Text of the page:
Whilst a good rule of thumb the 4% Withdrawal Rule will fail to maximise the income of retirees.   Many will die leaving large legacies when they could have enjoyed a far higher income during retirement.  Many retirees will also through fear of running out of money withdraw far less from their retirement portfolio than the safe maximum. Variable Withdrawal strategies tackle the deficiencies of the 4% Rule by providing a set of rules to indicate how much money the retiree can safely withdraw.
This post looks at one variable drawdown strategy which would have allowed a UK retiree to on average withdraw 70% more income during a 35-year retirement compared with taking a Bengel-style inflation-linked income whilst providing more income during the important first 15 years and minimising sequence of return risk.


The Problems With The 4% Rule

Without a doubt, William Bengen´s research which culminated in the 4% Rule in the 1990s revolutionised retirement planning.  Bengen proved that historically a US retiree could take an initial income of 4% from his portfolio and increase this by the rate of inflation for 30 years and not run out of money.

However, the 4% Rule attempts to do the impossible –   generating a pre-determined income from a portfolio that is subject to market performance and unknown inflation.  The consequence of this is that the strategy has to work with the worst historical combinations of market performance and inflation meaning that the vast majority of drawdowns will be far too conservative – resulting in large final portfolio balances and generous legacies for the heirs.
However, despite the probability of leaving a big chunk of money behind the retiree must contend with the risk (hope!) of living longer than 30 years and the risk that history doesn´t repeat itself and that market returns are lower and inflation is higher.  So even if theory says 4% is OK most retirees will play safe withdraw less and perhaps only late into retirement will realise they could have had a far higher income.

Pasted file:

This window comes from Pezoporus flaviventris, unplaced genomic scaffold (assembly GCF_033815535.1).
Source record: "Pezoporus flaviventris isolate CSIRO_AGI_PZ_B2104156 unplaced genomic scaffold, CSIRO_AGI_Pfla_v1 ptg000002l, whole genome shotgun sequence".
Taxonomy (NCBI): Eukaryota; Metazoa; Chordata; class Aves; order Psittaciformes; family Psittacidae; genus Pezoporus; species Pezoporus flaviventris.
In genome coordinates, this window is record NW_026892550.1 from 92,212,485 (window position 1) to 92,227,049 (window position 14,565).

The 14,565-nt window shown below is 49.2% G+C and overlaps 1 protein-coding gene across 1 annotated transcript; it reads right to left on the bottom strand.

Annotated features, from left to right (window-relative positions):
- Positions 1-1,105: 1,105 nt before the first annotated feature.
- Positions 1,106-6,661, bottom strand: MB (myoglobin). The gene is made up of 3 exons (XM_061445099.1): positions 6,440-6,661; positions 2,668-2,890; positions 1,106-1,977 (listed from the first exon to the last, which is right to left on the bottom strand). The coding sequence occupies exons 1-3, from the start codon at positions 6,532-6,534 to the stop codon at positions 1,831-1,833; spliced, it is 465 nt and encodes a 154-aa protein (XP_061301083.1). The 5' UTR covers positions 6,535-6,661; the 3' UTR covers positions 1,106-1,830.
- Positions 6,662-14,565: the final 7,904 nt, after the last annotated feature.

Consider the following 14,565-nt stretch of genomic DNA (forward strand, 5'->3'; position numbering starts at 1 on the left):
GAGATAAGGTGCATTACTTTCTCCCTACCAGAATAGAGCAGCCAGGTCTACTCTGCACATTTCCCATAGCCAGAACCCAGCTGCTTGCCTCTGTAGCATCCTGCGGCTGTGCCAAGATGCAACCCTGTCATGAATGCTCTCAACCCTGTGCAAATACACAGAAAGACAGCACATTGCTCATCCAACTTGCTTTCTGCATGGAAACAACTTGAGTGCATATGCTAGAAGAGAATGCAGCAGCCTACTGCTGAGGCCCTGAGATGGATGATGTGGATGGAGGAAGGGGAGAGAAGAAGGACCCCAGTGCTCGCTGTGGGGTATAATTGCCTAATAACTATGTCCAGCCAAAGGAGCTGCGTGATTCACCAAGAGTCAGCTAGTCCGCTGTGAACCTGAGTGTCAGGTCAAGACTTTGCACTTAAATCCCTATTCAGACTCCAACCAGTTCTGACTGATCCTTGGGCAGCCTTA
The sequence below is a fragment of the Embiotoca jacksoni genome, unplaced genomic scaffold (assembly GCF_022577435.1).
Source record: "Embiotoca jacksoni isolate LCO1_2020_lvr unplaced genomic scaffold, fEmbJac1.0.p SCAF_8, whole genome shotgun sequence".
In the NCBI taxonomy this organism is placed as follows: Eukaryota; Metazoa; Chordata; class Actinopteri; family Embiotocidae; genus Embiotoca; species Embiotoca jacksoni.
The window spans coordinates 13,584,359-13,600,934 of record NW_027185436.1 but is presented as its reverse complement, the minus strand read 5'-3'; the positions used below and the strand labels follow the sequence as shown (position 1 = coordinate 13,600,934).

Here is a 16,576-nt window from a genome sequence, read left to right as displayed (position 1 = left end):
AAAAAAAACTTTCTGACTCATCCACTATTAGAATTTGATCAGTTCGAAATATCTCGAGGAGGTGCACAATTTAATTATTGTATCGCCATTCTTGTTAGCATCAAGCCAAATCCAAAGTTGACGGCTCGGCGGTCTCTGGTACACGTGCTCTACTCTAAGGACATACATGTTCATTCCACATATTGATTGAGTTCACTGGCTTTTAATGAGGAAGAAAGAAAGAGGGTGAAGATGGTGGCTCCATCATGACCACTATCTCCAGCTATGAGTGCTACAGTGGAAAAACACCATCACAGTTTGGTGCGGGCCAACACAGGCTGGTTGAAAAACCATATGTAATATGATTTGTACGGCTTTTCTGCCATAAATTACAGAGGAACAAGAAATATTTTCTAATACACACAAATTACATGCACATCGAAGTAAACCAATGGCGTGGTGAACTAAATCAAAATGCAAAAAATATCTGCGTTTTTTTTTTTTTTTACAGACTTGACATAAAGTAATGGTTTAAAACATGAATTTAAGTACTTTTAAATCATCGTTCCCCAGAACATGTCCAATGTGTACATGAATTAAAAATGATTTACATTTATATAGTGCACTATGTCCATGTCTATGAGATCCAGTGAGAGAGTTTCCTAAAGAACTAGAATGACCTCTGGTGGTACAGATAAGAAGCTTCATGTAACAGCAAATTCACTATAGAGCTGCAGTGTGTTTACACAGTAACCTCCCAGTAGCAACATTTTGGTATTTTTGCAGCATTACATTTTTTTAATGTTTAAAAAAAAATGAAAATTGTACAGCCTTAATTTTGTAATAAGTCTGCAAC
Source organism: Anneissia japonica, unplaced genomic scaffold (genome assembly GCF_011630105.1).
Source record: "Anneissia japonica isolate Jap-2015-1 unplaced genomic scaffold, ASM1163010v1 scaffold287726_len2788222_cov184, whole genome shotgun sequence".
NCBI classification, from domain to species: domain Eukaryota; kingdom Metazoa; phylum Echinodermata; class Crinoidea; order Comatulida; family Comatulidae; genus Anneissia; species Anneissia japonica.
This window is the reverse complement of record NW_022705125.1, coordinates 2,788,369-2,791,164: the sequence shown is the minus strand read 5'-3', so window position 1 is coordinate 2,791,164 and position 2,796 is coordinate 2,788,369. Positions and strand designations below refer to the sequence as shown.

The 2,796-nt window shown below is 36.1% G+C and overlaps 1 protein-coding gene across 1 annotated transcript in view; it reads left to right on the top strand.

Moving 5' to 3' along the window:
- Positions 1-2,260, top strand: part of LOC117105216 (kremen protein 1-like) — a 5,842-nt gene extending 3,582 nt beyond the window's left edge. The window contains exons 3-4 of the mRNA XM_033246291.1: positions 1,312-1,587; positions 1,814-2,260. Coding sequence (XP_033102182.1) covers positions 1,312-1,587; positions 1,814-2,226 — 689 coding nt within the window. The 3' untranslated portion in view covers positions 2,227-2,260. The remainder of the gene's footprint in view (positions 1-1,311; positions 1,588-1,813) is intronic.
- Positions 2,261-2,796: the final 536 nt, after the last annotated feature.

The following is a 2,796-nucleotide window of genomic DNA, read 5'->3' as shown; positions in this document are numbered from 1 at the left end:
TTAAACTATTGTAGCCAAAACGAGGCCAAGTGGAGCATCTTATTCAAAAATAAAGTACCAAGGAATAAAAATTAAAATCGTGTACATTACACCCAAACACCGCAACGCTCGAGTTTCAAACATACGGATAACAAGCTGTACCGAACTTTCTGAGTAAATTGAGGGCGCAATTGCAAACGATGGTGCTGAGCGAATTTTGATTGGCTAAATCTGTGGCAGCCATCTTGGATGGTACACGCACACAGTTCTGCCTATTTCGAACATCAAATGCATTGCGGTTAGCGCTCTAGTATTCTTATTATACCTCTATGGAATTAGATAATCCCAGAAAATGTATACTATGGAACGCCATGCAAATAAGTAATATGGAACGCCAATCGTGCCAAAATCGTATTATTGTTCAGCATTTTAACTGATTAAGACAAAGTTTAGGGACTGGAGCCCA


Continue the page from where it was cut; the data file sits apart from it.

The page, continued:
The rule says don´t worry about your portfolio performance don´t worry about hyper-inflation – carry on spending and all be OK in the end.  Not many in our working lives have been able to do that.

An Inflation-Linked Income May Not Be The Ideal

In a recent post about partial annuitisation I looked a little at the research into the spending characteristics during retirement.  These fall into two categories:-
      • Real levels of spending were maintained during the first decade followed by spending falling in real terms.
      • “Smiley Face” spending – initial real spending levels reducing to a minimum then increasing due to medical and welfare costs.
The latter is more common in countries with poor state welfare provision.
The Bengen inflation-linked income fits into neither of the above categories.  In the UK the first spending characteristic is likely to be the most representative as even if residential care is needed in later life whether one has had an inflation-linked income or not is unlikely to make any difference to the ability of the retiree to manage the potential financial shock of residentialcare. There is also evidence (see article  “Understanding Retirement Journeys“) that the majority of retirees, even those that could be classified as “just making do”, spend below their income level during the latter part of retirement.  Income withdrawal strategies that maximise income during the early part of retirement would be optimum for the majority of retirees.

Variable Withdrawal